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Challenge To Rep. Lamar Smith: How About A Poll On E-Verify’s Massive Flaws?

by Dara Lind on 06/03/2011 at 10:03am

Lamar SmithThe Chair of the House Judiciary Committee, Rep. Lamar Smith (R-TX), who fancies himself something of an expert on Latino politics, recently sent around a “Dear Colleague” linking to a Rasmussen Reports poll on workplace immigration enforcement. Smith is an ardent advocate of E-Verify and intends to introduce legislation to make it mandatory for all businesses and workers in the U.S.

According to Smith, Rasmussen found that “82% of U.S. voters think businesses should be required to use the federal government’s E-Verify system to determine if a potential employee is in the country legally. Only 12 percent disagree and oppose such a requirement.”

First, Lamar Smith’s source, Rasmussen, should be scrutinized. Nate Silver, the numbers guru who writes the blog FiveThirtyEight.com at the New York Times, has found problems with Rasmussen’s polling and counsels “extreme skepticism” in evaluating their results.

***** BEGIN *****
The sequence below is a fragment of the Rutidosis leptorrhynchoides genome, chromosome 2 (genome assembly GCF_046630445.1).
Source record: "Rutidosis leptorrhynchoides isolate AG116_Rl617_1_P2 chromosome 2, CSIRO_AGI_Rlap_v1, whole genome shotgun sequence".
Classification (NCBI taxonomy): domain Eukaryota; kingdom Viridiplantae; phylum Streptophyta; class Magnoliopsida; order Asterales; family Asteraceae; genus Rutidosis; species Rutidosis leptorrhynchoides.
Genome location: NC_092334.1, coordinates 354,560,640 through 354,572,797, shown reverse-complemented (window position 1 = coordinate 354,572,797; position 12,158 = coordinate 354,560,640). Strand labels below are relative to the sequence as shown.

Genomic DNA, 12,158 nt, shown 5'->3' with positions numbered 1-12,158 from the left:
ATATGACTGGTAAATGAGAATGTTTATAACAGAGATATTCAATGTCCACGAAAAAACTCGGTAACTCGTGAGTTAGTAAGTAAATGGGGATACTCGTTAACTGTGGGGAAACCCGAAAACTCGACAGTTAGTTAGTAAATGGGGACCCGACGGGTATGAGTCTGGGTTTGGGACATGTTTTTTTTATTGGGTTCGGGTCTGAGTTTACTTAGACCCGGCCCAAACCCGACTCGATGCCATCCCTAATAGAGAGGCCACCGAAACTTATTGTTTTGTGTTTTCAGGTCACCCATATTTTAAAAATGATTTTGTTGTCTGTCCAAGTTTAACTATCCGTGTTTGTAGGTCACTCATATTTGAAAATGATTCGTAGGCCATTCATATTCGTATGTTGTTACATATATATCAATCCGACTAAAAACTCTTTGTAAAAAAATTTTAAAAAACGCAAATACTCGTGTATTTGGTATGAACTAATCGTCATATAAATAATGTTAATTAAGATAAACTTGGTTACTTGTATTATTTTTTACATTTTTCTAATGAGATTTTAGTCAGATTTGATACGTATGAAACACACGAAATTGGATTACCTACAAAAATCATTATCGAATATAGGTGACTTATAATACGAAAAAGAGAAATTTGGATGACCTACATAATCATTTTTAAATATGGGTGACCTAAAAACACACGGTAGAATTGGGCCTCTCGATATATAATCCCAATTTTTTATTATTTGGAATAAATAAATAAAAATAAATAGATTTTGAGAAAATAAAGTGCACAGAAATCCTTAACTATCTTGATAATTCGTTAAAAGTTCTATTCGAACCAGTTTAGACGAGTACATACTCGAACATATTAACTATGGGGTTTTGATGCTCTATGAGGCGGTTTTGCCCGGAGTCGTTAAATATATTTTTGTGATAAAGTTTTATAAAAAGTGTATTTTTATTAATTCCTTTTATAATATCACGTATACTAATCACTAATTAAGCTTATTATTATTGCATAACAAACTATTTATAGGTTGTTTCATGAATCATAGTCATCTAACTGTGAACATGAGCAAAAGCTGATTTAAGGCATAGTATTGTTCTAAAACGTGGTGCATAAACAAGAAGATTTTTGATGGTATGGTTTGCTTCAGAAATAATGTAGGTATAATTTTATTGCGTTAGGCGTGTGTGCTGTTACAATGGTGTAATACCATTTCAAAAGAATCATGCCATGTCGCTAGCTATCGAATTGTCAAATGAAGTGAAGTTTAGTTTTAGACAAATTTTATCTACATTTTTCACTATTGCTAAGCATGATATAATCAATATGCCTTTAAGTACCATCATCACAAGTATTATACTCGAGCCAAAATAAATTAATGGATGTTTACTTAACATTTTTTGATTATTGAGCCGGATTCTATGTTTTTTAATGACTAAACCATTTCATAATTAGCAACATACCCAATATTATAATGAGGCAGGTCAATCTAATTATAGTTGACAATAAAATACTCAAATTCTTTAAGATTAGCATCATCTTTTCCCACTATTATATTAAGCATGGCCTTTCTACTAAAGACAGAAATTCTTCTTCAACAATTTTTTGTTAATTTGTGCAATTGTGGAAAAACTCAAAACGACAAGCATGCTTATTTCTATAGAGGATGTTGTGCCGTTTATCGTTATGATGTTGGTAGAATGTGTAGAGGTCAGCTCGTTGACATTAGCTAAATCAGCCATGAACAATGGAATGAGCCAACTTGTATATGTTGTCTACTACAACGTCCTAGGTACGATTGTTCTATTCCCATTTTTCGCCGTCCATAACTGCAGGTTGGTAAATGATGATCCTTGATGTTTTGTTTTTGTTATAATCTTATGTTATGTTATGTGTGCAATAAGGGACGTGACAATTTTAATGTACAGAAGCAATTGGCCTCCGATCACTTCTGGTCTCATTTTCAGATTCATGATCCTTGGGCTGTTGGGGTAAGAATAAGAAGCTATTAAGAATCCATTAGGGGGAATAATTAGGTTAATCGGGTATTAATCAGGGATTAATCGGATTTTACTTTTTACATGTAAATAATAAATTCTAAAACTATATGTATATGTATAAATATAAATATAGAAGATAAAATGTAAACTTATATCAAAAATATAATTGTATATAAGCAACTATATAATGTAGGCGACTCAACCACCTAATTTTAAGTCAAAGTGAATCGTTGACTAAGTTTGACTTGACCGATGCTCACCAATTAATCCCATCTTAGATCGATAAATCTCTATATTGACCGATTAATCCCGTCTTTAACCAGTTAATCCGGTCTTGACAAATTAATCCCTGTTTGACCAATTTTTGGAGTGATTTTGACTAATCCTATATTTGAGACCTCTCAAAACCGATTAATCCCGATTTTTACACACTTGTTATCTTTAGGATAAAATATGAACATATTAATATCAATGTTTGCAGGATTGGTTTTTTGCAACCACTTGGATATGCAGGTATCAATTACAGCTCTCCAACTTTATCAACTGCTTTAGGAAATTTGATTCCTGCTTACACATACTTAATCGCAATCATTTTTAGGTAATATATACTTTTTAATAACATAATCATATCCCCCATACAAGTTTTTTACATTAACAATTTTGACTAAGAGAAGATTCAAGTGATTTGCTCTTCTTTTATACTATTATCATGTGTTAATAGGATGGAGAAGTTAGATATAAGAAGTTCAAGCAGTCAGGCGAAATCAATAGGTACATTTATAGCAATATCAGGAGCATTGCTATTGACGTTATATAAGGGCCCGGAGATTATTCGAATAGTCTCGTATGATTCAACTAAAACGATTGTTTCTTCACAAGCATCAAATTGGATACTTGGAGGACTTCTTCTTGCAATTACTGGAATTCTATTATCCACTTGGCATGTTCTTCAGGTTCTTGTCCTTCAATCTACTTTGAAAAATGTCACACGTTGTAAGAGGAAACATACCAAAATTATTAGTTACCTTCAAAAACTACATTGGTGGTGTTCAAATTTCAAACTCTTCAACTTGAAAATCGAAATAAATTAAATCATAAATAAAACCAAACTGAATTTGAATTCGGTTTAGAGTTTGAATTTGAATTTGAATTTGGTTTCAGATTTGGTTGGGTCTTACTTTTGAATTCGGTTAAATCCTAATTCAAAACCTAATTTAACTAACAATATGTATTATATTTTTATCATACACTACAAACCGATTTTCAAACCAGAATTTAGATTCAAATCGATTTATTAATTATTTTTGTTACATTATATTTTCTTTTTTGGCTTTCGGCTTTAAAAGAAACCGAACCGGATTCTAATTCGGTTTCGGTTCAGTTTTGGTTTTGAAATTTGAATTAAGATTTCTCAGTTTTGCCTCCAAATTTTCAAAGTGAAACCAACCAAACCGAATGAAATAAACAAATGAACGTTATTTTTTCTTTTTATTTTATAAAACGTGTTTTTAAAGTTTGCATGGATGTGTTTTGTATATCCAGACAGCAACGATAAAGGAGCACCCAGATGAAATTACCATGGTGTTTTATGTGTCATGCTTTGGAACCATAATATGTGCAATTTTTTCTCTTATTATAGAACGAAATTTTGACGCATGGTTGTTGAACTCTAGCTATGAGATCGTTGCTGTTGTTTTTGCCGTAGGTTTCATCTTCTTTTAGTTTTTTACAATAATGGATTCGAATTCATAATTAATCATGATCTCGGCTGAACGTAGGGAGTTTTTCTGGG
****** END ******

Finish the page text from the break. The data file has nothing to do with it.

In this case, that skepticism is certainly justified, since Rasmussen’s conclusion that the public supports E-Verify didn’t match the question the pollster actually asked. The poll asked respondents:

The federal government maintains an E-Verify system which allows employers to determine the immigration status of potential employees. Before hiring a new employee, should businesses be required to check and make sure that each potential employee is in the country legally?

It didn’t explain that federal law already requires businesses to verify that employees are here legally, using either E-Verify or the paper-based I-9 system. By not explaining the current law, Rasmussen made it appear that businesses weren’t already required to verify status—the poll question created a problem that didn’t exist. And by not mentioning that employers can also use the I-9 system, Rasmussen made E-Verify look like the only solution to that imaginary “problem.” In reality, making E-Verify mandatory wouldn’t add anything to the current system—it would just take away the option to use the I-9 system. Since they didn’t tell respondents that E-Verify isn’t the only way businesses can check the status of their workers, the only thing the poll tells us is that 82% of Americans are in favor of making businesses confirm that employees are here legally—which is to say, they agree with current law. 

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